December 12, 1999 |
The Cold War may be dead and gone, but old-time espionage is alive and well. That's the lesson of a startling series of spy-vs.-spy capers in the last week. The barrage of bizarre revelations about low-rent tradecraft and high-tech skulduggery offered a rare peek into the shadowy world of special ops and secret agents. Indeed, the clock itself seemed to have turned back more than a decade. And that's just fine with America's most senior spooks.
May 2, 1992 |
One of the most enduring riddles of the Vietnam War is: Did the Vietnamese release all their American prisoners, and if not, why not? The question of whether American POWs remained behind has become the source of a vast body of literature and popular legend, ranging from books such as "The Bamboo Cage" to movie dramas such as "Rambo." The Atlantic Monthly devoted its cover story last December to an essay entitled "The POW/MIA Myth."
February 24, 1996 |
Reaching back into the dark world of Cold War espionage, the FBI on Friday arrested a former soldier once assigned to the super-secret National Security Agency on charges of spying for the Soviet Union, plucking him out of an obscure life in rural Pennsylvania some 20 years after his alleged betrayal had ended. The FBI arrested Robert Stephan Lipka, 50, at his home in Manor Township, Pa.
March 3, 1996 |
It was soon after dark in the spring of 1968 when the car slowly pulled to a stop on Riverside Drive, just north of New York's 122nd Street. A couple emerged and walked toward the Gothic grayness of Grant's Tomb. A discrete distance away, in another car, FBI agents watched as the pair, Peter and Ingeborg Fisher, turned toward the woods and disappeared. Moments later, Ingeborg reappeared, shortly followed by Peter. Three hours later, back at their home in Upper Darby, Pa.
November 26, 2006 |
THE COLD WAR was supposed to have ended 15 years ago, but the death in London of Alexander V. Litvinenko presents Scotland Yard with more than your average murder mystery. The former Russian spy and fierce critic of the Kremlin was poisoned. But how and by whom? The tale began Nov. 1 at itsu, a busy London sushi restaurant near Piccadilly Circus that features a Madame Butterfly Zinger, Squirrels Dreams and something called Bang Bang Free Range Chicken. Poison is definitely not on the menu.
October 11, 2001 |
Armed with a virtual blank check from the Bush administration, the CIA is pouring operatives and money into and around Afghanistan, and has decided to pay a bounty to anyone who helps the agency capture or kill Osama bin Laden, officials said Wednesday. Within the CIA, the rapid mobilization is called a "surge." Scores of intelligence officers and analysts, apparently including some recalled from retirement, are being dispatched to outposts in Pakistan, Turkmenistan, Uzbekistan and elsewhere.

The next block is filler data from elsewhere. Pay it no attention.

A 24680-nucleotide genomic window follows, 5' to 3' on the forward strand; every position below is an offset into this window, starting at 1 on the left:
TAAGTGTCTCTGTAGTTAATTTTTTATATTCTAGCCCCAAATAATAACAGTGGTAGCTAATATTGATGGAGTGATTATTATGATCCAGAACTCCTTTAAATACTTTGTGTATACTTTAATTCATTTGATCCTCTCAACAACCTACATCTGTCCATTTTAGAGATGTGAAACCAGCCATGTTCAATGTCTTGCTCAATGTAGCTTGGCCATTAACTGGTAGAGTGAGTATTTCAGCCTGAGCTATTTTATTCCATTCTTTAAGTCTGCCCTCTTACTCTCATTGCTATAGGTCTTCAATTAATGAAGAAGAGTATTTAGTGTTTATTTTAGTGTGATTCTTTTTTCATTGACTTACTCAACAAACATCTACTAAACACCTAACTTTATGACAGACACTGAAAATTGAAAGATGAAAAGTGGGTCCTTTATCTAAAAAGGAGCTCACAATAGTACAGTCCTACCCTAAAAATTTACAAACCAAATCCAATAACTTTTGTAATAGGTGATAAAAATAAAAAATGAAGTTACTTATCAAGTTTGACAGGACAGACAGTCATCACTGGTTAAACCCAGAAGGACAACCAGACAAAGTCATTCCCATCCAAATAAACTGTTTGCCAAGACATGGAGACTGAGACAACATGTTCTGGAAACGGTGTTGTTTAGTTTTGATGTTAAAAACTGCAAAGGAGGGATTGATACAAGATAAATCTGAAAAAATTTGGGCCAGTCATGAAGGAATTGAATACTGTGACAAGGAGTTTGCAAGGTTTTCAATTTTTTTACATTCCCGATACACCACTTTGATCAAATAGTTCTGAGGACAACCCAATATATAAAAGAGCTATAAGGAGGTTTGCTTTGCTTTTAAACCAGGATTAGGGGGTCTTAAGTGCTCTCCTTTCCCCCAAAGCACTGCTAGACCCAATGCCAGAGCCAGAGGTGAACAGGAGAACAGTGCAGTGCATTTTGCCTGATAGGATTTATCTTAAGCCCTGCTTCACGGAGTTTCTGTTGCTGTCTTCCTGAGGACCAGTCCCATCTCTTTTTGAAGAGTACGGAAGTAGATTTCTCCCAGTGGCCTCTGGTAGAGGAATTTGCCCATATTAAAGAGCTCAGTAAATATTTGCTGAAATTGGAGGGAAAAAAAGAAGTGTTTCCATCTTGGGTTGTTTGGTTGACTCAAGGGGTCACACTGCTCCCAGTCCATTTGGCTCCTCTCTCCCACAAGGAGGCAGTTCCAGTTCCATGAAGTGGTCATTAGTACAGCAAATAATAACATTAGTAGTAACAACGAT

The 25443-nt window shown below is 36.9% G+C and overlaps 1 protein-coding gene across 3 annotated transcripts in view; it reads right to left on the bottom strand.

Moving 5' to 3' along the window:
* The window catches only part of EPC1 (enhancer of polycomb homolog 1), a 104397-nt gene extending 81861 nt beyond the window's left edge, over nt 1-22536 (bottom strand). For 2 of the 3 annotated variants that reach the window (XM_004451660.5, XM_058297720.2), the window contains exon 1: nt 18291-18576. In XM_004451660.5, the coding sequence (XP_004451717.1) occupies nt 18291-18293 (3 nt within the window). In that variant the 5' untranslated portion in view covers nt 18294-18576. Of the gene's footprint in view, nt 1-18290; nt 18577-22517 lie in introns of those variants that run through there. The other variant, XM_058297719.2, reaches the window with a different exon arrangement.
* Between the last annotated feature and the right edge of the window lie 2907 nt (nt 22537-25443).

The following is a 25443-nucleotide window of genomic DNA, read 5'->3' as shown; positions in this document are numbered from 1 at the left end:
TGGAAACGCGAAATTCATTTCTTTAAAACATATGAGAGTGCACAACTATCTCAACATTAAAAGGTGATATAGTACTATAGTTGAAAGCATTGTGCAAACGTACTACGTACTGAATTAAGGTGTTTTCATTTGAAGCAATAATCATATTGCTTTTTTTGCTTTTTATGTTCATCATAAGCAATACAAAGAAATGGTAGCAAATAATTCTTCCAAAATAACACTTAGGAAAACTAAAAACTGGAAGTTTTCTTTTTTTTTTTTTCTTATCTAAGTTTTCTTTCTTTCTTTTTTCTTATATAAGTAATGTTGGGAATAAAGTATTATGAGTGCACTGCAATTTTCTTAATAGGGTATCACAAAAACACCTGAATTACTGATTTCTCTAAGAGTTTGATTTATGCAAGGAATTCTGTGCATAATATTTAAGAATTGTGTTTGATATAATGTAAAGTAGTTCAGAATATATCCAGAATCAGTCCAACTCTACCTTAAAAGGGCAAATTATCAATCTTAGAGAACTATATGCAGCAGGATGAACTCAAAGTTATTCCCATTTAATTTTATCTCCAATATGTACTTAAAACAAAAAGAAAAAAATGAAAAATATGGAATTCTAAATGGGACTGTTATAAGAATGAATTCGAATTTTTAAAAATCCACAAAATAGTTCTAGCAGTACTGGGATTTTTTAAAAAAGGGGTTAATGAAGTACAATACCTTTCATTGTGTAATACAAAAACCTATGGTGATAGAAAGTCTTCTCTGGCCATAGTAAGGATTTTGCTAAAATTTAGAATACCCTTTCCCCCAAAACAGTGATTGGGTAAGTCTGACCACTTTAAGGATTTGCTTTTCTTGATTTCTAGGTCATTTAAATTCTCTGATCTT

March 30, 1991 |
Russian republic leader Boris N. Yeltsin, mounting a new challenge to Soviet President Mikhail S. Gorbachev, laid out a broad program of action Friday, calling for creation of a coalition government and rapid moves toward radical economic reform. His bass voice booming for 90 minutes through the airy Grand Kremlin Palace hall, Yeltsin told the Russian republic's Parliament that Gorbachev's reforms had turned out to be "not restructuring but rather the last phase of the stagnation period."
September 12, 1990 |
The KGB, the Soviet security police, opened the doors of its headquarters at Moscow's infamous Lubyanka Prison to the press Tuesday in its gathering campaign to demonstrate that President Mikhail S. Gorbachev's reforms have changed even it. "Our activities must be increasingly subjected to public control, and in protecting the state we must strive to protect human rights as well," Maj. Gen. Alexander N.
July 21, 1990 |
Palms sweating, black brows twitching, fingers clamped on a harsh Belomor cigarette, Vladimir Molchanov mumbled through the material he would read aloud, within minutes, for 150 million viewers of "Vremya," the nightly news program. He fiddled with his tie, put on his jacket, listened to frantic commands and questions thrown out by the staff, ran a comb through his silver-streaked hair, and emerged, poised and authoritative, on the flickering screen: Soviet television's premier gentleman.
October 1, 1991 |
In a move to break up the KGB as the Soviet Union's once all-powerful intelligence and security force, President Mikhail S. Gorbachev on Monday appointed his chief foreign policy adviser to direct its foreign intelligence activities and place them under an independent state agency. Yevgeny M.